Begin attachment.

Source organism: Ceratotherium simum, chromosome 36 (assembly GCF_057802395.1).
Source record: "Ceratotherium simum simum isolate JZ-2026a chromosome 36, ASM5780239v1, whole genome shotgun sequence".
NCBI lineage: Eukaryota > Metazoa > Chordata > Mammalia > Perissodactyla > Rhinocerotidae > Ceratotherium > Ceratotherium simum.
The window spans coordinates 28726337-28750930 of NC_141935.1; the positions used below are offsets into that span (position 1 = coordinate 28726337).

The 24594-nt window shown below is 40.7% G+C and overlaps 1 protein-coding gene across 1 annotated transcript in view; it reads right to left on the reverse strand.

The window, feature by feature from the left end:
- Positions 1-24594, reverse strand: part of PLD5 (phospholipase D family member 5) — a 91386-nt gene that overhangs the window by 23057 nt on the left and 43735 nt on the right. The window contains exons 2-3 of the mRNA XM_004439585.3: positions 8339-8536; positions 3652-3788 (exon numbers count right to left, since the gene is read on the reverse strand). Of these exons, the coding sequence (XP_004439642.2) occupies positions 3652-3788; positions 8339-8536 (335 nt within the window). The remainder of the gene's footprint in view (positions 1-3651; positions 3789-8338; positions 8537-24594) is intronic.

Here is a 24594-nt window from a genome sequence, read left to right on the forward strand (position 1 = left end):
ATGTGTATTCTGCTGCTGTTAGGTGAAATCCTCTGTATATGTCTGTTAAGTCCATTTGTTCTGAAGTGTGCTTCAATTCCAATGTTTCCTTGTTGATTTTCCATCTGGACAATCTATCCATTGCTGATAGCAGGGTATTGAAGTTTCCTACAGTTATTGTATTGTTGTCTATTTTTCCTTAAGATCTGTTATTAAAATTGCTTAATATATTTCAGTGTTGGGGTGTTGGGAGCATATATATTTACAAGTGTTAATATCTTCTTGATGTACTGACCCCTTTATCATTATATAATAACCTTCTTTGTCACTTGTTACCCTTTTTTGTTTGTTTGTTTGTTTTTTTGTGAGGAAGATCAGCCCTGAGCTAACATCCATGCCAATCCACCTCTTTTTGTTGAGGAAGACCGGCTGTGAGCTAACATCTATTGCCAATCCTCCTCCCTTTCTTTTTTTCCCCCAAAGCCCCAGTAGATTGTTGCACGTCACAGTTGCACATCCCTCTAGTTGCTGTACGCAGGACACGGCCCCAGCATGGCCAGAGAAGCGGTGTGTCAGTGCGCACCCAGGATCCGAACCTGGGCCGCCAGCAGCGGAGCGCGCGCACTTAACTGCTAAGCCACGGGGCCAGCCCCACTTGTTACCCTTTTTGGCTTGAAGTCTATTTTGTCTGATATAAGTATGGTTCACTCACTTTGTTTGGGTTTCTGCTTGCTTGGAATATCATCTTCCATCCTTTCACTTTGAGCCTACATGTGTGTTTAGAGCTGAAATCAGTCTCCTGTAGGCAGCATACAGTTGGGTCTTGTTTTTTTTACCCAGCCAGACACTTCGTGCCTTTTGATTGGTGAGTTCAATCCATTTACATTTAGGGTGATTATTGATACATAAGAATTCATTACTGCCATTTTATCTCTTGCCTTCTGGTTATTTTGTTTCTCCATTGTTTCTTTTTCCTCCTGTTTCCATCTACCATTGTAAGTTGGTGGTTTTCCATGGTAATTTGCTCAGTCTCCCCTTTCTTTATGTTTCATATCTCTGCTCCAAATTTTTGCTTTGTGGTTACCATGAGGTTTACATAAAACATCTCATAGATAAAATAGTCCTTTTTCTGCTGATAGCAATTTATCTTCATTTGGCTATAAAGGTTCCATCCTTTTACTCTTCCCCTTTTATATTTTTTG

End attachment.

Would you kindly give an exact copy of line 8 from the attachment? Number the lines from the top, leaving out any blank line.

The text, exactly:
Here is a 24594-nt window from a genome sequence, read left to right on the forward strand (position 1 = left end):